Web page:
From: Tobias Schwinger (tschwinger_at_[hidden])
Date: 2006-12-15 08:03:53
Gennadiy Rozental wrote:
> "Tobias Schwinger" <tschwinger_at_[hidden]> wrote in message
>>sorry for jumping in here. But I believe this post might need a bugfix.
>>Gennadiy Rozental wrote:
>>>"John Maddock" <john_at_[hidden]> wrote in message
>>>>Weapon Liu wrote:
>>>>>I personally very like this fancy facility, and that's why I present
>>>>>these mumbles here to annoy you guys( if so, my apologies go here:-))
>>>>I can give you one use I have for tuples:
>>>>I have a piece of boilerplate code that accepts a tuple (of any size) and
>>>>prints out either a csv file or a boost::array C++ code conaining the
>>>>It allows me to output data for graphing, or matrixes of test data very
>>>>quickly just by creating a short function that returns a tuple, and then
>>>>passing that function to my boilerplate. If I want more columns of data
>>>>just increase the size of tuple by 1.
>>>>I suppose I could have used a vector instead, but it's less elegant
>>>How the std::vector<boost::variant> is less elegant?
>>>1. It's could be implemented in cpp file. Your tuple based solution is in
>>Right. It can be both an advantage or an disadvantage depending on what
>>you're up to (modularity vs. genericity).
> Here is my logic:
> we should prefer to minimize dependency,
Where are we doing that? A template written towards concepts has no dependencies while a separate-translation-unit-solution depends at least on vector, variant and whatever types that variant is specialized with.
> unless performance in visibly hurt
> in performance critical area => we should prefer to place implementation in
> cpp files under the same circomstances => we were talking anout output
> operation, so performace is
> a) not that critical
> b) mostly lost in syste i/o
> => i/o operation we should prefer to implement offline
> In other words: for the problem at hand inline implementation is
The bad extensibility of your proposed solution is much worse (especially for IO):
Extending the variant requires you to touch the header (and can cause a major rebuild). It also requires you to add a switch case for the new type to the code in the cpp file. If you have a lot of "ostreamable" types (which is not too uncommon of a case), you end up with many (totally unecessary) dependencies that will cause your cpp file to be rebuilt a lot.
For the Fusion case things just work. No dependencies, no code has to be written to have things work with another type.
(Given the ostream operators exists in both cases).
>>(Sidenote: If you know how the tuples will look like you can instantiate
>>them explicitly and toast them into a cpp file, but I'd probably go for
>>vector<variant> in case I need a translation boundary for the sake of
(-; Not that it's always possible, due to combinational explosion).
> So would I
As shown above, a translation boundary doesn't always make things better, though. In fact, removing generericity can introduce much more dependencies than it eliminates.
>>>2. It allows dynamically sized entries, so you could skip some of the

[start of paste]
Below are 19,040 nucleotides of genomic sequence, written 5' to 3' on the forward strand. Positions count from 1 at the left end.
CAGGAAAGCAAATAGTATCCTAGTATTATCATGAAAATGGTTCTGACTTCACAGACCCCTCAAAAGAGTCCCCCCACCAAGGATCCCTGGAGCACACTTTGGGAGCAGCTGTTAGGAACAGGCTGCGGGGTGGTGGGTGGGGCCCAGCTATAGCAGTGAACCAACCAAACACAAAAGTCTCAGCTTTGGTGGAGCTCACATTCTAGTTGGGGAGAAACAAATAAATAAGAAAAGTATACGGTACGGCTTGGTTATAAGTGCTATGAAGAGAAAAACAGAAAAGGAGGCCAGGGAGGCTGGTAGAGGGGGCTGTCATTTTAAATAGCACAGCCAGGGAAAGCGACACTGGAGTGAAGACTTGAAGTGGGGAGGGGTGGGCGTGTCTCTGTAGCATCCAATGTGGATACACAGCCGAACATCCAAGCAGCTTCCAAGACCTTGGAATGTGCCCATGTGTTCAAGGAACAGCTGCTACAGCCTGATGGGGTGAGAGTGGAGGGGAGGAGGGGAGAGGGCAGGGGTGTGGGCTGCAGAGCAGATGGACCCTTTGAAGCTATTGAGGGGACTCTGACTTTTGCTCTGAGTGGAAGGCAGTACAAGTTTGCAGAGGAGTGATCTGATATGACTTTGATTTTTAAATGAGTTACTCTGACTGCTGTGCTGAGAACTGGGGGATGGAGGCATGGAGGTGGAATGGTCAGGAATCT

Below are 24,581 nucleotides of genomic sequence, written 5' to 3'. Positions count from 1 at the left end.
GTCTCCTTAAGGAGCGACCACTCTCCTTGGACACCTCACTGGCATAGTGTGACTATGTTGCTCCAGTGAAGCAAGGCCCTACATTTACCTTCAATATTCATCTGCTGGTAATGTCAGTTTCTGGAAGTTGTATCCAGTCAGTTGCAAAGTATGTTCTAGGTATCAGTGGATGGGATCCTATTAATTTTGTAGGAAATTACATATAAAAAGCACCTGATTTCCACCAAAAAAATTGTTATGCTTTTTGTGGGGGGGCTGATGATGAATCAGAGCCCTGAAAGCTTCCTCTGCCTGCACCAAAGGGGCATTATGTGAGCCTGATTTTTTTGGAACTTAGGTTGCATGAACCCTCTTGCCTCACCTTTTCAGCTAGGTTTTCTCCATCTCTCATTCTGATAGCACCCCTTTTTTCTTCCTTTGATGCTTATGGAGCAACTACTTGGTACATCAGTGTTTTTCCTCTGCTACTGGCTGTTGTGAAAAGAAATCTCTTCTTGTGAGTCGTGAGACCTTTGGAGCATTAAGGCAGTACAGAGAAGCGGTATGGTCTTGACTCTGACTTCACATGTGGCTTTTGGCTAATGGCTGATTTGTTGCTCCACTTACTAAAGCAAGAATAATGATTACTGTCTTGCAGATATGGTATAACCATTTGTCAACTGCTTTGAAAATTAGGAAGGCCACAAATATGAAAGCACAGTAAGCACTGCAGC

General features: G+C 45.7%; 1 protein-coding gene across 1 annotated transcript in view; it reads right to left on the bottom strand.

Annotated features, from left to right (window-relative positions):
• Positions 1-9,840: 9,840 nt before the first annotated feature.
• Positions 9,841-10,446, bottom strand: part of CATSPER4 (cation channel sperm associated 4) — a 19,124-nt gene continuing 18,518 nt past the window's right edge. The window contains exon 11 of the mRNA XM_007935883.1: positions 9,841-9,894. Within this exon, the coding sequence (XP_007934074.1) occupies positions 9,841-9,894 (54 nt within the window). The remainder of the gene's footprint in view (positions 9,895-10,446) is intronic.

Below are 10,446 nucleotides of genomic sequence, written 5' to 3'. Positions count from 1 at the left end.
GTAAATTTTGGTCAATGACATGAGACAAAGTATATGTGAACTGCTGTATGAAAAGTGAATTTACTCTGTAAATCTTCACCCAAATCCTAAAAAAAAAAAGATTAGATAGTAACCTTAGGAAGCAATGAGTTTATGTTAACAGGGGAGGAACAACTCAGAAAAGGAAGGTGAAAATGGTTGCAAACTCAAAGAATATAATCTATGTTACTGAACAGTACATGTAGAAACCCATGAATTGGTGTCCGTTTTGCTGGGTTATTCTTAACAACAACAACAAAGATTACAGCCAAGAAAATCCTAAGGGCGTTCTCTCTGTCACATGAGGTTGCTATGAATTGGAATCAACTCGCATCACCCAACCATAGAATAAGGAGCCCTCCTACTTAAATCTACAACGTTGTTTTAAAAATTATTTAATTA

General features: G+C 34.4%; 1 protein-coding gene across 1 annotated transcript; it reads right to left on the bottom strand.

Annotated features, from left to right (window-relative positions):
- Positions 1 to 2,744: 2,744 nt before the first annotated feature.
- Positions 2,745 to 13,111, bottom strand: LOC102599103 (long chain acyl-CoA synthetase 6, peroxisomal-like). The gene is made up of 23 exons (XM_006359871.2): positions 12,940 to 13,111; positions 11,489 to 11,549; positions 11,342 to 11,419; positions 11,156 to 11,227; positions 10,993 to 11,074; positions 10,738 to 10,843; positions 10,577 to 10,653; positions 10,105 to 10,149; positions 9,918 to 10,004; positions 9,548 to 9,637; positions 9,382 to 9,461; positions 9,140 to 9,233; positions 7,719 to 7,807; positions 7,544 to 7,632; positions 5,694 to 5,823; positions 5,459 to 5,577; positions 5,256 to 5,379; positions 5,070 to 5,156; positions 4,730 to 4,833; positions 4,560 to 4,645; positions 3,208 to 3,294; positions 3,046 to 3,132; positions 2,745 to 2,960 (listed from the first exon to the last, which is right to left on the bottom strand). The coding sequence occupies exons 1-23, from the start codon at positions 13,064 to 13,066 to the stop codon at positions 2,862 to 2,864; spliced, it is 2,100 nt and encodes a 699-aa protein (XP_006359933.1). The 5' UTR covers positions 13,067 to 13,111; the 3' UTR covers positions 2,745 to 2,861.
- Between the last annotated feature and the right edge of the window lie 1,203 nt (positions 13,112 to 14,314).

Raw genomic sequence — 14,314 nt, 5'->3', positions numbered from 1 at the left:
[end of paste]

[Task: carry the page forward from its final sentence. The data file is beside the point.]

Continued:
>>>3. It's as fast of could be even faster since we don't need to pass big
>>AFAIK Boost.Variant calculates the storage size based on the largest
>>object (just like a union does). It also has good reason to do so since
>>heap allocation is an expensive operation.
>>IOW if we have vector< variant<some_huge_class,int,int> > and most of the
>>variants in the vector are ints we're wasting memory.
> In case like this we should be using snart_ptr<some_huge_class> instead of
> some_huge_class as a member of tuple. But for the task at hand I don't see
> this as a real problem anyway.
Well, the statements from your OP read pretty general to me (and, excuse my bluntness, these two in particular are just plainly wrong in any context).
>>>The only drawback is that you need to know set of types ahead of time.
>>>this is minor IMO and it's quite easy to add an extra type whether a need
>>Here's another drawback: Say we want to visit every entry in the sequence
>>and use an appropriate function for each type of thing we find. With
>>vector< variant<...> > we need a) a loop and b) to choose the function at
>>runtime. Both can be eliminated with Fusion and it even takes less code to
> Again. It's probably applicable for the performance critical area. For the
> output operation I would stick with BOOST_FOREACH or stl algorithm.
> In my experience performance critical tasks are comparatively rare and we
> should not blur the clarity and simplicity for no particular reason.
Yes, we shouldn't blur the clarity. The Fusion solution is simpler and cleaner (just implement both ways and you'll see).
Further you are proposing to violate the golden law of modularization: "Find modules with strong coherence and provide loose coupling among them" (so the vector<variant> solution is bad design even if Fusion didn't exist).
> P.S. please do not take these posts as a critique of the fusion lib,
> I just do not want us to be carried away by it's power.
No offense taken (why should I? I'm not even its author). In fact, I think that critique is a good thing - and so is critique to critique.
I also believe that it's important to explore the power of new libraries, rather than to run away from it.
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